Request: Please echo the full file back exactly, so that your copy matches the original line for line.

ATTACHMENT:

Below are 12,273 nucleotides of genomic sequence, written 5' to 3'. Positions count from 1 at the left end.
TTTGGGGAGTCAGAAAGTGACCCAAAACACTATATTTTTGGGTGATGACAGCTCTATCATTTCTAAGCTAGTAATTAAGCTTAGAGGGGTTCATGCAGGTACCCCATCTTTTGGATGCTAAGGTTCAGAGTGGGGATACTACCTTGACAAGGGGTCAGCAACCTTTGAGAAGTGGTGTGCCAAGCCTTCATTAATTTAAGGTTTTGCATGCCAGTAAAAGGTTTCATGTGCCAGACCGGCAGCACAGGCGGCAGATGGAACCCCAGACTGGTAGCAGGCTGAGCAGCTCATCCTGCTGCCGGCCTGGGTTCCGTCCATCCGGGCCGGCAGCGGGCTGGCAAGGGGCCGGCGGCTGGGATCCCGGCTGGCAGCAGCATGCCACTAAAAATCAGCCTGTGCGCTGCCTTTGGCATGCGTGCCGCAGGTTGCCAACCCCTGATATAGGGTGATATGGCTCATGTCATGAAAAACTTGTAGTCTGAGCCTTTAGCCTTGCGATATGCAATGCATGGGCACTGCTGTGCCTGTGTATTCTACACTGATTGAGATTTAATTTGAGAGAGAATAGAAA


Below are 12,273 nucleotides of genomic sequence, written 5' to 3'. Positions count from 1 at the left end.
TTTGGGGAGTCAGAAAGTGACCCAAAACACTATATTTTTGGGTGATGACAGCTCTATCATTTCTAAGCTAGTAATTAAGCTTAGAGGGGTTCATGCAGGTACCCCATCTTTTGGATGCTAAGGTTCAGAGTGGGGATACTACCTTGACAAGGGGTCAGCAACCTTTGAGAAGTGGTGTGCCAAGCCTTCATTAATTTAAGGTTTTGCATGCCAGTAAAAGGTTTCATGTGCCAGACCGGCAGCACAGGCGGCAGATGGAACCCCAGACTGGTAGCAGGCTGAGCAGCTCATCCTGCTGCCGGCCTGGGTTCCGTCCATCCGGGCCGGCAGCGGGCTGGCAAGGGGCCGGCGGCTGGGATCCCGGCTGGCAGCAGCATGCCACTAAAAATCAGCCTGTGCGCTGCCTTTGGCATGCGTGCCGCAGGTTGCCAACCCCTGATATAGGGTGATATGGCTCATGTCATGAAAAACTTGTAGTCTGAGCCTTTAGCCTTGCGATATGCAATGCATGGGCACTGCTGTGCCTGTGTATTCTACACTGATTGAGATTTAATTTGAGAGAGAATAGAAA